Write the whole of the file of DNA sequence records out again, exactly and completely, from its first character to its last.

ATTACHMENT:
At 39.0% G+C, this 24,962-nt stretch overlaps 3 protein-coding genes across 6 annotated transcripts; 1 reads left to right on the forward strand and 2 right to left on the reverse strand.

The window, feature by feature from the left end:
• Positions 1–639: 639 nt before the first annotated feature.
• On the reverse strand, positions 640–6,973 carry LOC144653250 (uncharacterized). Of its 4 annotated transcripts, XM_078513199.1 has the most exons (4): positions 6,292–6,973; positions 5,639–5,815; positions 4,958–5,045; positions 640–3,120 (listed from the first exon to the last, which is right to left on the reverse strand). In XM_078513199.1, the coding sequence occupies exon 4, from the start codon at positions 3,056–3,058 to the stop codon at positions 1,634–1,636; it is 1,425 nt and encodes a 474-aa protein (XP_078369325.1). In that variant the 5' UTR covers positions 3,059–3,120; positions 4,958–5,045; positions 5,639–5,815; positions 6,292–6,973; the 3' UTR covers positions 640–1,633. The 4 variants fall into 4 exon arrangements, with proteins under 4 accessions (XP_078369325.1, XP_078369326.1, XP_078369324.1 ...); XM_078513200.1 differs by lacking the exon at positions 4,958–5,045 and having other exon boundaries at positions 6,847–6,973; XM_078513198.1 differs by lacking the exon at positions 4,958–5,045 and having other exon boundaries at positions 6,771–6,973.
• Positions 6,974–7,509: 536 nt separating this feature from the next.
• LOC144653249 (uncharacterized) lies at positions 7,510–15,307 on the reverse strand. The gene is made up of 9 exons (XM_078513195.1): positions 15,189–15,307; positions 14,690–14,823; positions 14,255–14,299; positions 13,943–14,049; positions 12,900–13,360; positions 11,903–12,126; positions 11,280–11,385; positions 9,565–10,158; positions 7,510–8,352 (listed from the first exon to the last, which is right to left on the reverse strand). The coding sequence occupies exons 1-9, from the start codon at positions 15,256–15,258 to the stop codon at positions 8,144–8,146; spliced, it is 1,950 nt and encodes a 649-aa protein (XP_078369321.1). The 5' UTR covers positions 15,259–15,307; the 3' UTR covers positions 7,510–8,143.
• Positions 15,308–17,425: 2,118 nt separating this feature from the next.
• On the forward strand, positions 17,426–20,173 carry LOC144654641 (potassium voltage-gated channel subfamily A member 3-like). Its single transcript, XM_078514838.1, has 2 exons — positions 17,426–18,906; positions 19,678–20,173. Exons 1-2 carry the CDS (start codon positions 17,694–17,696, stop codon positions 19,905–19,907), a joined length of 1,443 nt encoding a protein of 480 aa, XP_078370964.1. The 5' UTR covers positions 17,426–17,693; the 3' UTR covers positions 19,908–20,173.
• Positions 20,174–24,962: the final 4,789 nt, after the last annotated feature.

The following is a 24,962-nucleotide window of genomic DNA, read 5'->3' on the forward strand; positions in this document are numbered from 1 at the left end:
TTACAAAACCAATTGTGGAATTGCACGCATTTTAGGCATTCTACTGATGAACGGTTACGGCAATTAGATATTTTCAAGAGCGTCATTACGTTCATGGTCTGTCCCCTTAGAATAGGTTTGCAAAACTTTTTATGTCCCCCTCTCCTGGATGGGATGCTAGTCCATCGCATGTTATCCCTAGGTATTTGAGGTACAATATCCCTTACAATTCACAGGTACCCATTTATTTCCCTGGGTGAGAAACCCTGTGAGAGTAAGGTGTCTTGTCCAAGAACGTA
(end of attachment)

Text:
At 39.0% G+C, this 24,962-nt stretch overlaps 3 protein-coding genes across 6 annotated transcripts; 1 reads left to right on the forward strand and 2 right to left on the reverse strand.

The window, feature by feature from the left end:
• Positions 1–639: 639 nt before the first annotated feature.
• On the reverse strand, positions 640–6,973 carry LOC144653250 (uncharacterized). Of its 4 annotated transcripts, XM_078513199.1 has the most exons (4): positions 6,292–6,973; positions 5,639–5,815; positions 4,958–5,045; positions 640–3,120 (listed from the first exon to the last, which is right to left on the reverse strand). In XM_078513199.1, the coding sequence occupies exon 4, from the start codon at positions 3,056–3,058 to the stop codon at positions 1,634–1,636; it is 1,425 nt and encodes a 474-aa protein (XP_078369325.1). In that variant the 5' UTR covers positions 3,059–3,120; positions 4,958–5,045; positions 5,639–5,815; positions 6,292–6,973; the 3' UTR covers positions 640–1,633. The 4 variants fall into 4 exon arrangements, with proteins under 4 accessions (XP_078369325.1, XP_078369326.1, XP_078369324.1 ...); XM_078513200.1 differs by lacking the exon at positions 4,958–5,045 and having other exon boundaries at positions 6,847–6,973; XM_078513198.1 differs by lacking the exon at positions 4,958–5,045 and having other exon boundaries at positions 6,771–6,973.
• Positions 6,974–7,509: 536 nt separating this feature from the next.
• LOC144653249 (uncharacterized) lies at positions 7,510–15,307 on the reverse strand. The gene is made up of 9 exons (XM_078513195.1): positions 15,189–15,307; positions 14,690–14,823; positions 14,255–14,299; positions 13,943–14,049; positions 12,900–13,360; positions 11,903–12,126; positions 11,280–11,385; positions 9,565–10,158; positions 7,510–8,352 (listed from the first exon to the last, which is right to left on the reverse strand). The coding sequence occupies exons 1-9, from the start codon at positions 15,256–15,258 to the stop codon at positions 8,144–8,146; spliced, it is 1,950 nt and encodes a 649-aa protein (XP_078369321.1). The 5' UTR covers positions 15,259–15,307; the 3' UTR covers positions 7,510–8,143.
• Positions 15,308–17,425: 2,118 nt separating this feature from the next.
• On the forward strand, positions 17,426–20,173 carry LOC144654641 (potassium voltage-gated channel subfamily A member 3-like). Its single transcript, XM_078514838.1, has 2 exons — positions 17,426–18,906; positions 19,678–20,173. Exons 1-2 carry the CDS (start codon positions 17,694–17,696, stop codon positions 19,905–19,907), a joined length of 1,443 nt encoding a protein of 480 aa, XP_078370964.1. The 5' UTR covers positions 17,426–17,693; the 3' UTR covers positions 19,908–20,173.
• Positions 20,174–24,962: the final 4,789 nt, after the last annotated feature.

The following is a 24,962-nucleotide window of genomic DNA, read 5'->3' on the forward strand; positions in this document are numbered from 1 at the left end:
TTACAAAACCAATTGTGGAATTGCACGCATTTTAGGCATTCTACTGATGAACGGTTACGGCAATTAGATATTTTCAAGAGCGTCATTACGTTCATGGTCTGTCCCCTTAGAATAGGTTTGCAAAACTTTTTATGTCCCCCTCTCCTGGATGGGATGCTAGTCCATCGCATGTTATCCCTAGGTATTTGAGGTACAATATCCCTTACAATTCACAGGTACCCATTTATTTCCCTGGGTGAGAAACCCTGTGAGAGTAAGGTGTCTTGTCCAAGAACGTA